Dealing With Negative Information on Your Credit Report

By Michael Hall

When a company takes “adverse action” against you, you’re entitled to another free credit report if you ask for it within 60 days of getting notified about the action. The company has to send you a notice that includes the name, address, and phone number of the credit bureau that provided your report.

You’re also entitled to another free report each year if:
• you’re unemployed and plan to look for a job within 60 days
• you’re on welfare
• your report is inaccurate because of fraud, including identity theft

If you think someone might be using your personal information to open accounts, file taxes, or make purchases, go to IdentityTheft.gov to report it and get a personalized recovery plan.

If there is incorrect information on your report you can dispute mistakes or outdated items on your credit report for free. Both the credit bureau and the business that provided the information about you to a credit bureau are responsible for correcting inaccurate or incomplete information in your report.


Make sure the information in your report is accurate, complete, and up to date before you apply for a loan for a major purchase like a house or car, buy insurance, or apply for a job.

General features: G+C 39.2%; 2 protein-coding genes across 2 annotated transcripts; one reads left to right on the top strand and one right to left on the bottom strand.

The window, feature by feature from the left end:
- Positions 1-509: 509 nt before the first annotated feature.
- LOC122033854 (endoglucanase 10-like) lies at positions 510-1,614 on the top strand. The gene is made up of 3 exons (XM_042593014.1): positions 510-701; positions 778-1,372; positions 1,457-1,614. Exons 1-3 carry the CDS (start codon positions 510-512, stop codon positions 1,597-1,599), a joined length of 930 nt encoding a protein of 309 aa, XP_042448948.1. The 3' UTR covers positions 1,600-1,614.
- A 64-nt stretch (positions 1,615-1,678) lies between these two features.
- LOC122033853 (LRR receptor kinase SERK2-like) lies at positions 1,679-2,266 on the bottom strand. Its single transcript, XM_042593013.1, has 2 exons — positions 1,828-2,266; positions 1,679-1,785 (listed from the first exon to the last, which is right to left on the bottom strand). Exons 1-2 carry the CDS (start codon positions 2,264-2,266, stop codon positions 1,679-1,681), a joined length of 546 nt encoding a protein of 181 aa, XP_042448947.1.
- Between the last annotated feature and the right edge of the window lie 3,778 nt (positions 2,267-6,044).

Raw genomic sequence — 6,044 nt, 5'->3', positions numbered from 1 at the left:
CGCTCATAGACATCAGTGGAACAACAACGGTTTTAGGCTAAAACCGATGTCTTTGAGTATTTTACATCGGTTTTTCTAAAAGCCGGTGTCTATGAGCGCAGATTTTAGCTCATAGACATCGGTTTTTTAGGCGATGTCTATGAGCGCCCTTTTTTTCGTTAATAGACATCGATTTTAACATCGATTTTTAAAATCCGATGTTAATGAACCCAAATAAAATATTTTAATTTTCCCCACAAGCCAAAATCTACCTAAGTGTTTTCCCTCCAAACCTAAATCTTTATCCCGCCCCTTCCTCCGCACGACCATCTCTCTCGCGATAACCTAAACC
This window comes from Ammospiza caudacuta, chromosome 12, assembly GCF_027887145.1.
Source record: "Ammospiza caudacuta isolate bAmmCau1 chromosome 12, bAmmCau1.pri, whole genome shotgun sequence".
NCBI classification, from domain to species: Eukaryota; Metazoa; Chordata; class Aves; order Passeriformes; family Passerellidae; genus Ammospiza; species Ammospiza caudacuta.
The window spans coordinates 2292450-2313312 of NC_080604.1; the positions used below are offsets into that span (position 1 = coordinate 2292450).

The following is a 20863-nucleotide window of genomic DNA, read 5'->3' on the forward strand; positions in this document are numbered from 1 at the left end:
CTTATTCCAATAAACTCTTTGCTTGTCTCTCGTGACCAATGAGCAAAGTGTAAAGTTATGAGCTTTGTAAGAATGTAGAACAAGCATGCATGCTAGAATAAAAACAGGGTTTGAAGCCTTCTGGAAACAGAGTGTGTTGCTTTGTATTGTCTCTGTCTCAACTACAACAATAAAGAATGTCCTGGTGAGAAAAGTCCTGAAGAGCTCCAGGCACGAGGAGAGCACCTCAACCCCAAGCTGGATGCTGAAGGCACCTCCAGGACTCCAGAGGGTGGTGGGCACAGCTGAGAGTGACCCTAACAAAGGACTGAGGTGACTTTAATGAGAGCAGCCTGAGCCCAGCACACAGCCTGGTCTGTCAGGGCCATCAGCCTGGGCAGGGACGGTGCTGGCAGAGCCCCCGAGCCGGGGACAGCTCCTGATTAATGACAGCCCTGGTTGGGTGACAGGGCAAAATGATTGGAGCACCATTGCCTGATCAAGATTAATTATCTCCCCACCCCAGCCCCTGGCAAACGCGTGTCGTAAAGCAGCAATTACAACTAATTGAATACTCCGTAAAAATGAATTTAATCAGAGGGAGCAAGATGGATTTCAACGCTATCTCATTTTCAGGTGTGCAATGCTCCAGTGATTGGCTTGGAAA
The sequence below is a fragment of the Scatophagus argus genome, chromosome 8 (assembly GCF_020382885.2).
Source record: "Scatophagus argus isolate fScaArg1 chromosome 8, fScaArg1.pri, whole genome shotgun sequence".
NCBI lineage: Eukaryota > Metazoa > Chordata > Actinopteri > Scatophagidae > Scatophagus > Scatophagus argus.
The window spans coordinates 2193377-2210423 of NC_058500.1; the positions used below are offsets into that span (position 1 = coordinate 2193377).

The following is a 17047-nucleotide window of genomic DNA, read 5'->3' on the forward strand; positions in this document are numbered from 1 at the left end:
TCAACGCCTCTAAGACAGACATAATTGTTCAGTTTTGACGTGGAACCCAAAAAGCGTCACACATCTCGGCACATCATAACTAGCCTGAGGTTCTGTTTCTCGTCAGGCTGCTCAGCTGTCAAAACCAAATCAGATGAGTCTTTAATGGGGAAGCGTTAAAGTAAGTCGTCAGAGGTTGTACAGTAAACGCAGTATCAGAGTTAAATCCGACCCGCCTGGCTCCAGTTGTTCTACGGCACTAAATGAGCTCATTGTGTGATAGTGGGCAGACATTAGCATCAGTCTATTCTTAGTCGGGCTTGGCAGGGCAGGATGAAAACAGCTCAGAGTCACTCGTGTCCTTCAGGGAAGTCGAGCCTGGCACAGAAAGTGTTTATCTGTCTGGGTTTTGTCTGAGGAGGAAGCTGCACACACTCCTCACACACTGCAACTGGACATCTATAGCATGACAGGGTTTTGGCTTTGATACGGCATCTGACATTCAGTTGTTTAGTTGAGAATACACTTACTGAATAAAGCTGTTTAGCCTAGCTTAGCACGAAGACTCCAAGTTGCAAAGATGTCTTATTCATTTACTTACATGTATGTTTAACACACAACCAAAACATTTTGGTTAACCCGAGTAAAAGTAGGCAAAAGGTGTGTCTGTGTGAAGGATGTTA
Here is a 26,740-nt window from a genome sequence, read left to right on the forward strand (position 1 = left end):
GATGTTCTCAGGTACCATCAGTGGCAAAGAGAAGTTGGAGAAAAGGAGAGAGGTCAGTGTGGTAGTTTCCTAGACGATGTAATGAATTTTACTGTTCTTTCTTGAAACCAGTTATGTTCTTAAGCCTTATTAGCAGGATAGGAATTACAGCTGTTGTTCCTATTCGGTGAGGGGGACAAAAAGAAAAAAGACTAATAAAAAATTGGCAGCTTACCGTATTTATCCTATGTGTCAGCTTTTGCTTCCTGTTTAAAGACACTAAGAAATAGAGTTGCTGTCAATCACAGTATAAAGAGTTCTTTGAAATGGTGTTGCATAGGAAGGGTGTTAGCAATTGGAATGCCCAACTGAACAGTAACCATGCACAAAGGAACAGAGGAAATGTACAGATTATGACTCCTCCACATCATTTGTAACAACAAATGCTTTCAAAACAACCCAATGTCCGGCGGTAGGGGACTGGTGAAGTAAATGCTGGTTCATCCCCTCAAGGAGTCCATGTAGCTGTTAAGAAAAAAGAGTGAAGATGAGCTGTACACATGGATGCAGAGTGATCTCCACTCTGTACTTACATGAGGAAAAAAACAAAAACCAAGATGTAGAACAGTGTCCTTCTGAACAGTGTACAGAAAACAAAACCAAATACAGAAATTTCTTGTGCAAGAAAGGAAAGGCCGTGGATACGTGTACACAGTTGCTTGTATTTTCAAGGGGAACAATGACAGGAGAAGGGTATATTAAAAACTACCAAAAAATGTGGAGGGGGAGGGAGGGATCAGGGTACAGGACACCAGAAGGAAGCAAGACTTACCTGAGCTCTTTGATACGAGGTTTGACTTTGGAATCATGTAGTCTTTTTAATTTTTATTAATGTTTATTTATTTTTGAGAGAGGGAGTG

Here are some ways you or your financial counselor could dispute inaccurate information. First, take advantage of all your rights, contact the credit bureau and the business that reported the information.
• Send letter to credit bureau
• Send letter to business that provided the information

Credit bureaus have to investigate the items you question within 30 days, unless they reasonably determine that your dispute is frivolous.
It takes time to improve your credit, but you can rebuild your credit by paying your bills by the due date, paying off debt — especially on your credit cards — and not taking on new debt.

Good credit counselors spend time discussing your entire financial situation with you before coming up with a personalized plan to solve your money problems. They won’t promise to fix all your problems or ask you to pay a lot of money before doing anything.

Michael Hall is a financial counselor with Bedford Stuyvesant Restoration Corporation. As a financial counselor he helps individuals allocate their funds better, deal with debt, weigh in on legal options, and even save for a rainy day. If you’re in debt or have no credit and need help, a reputable credit counseling organization, like the Office of Financial Empowerment through NYC Office of Consumer Affairs might be able to help. To schedule a financial counseling appointment, go to: www.nyc.gov/talkmoney or call 718-636-6900 and ask for Michael Hall.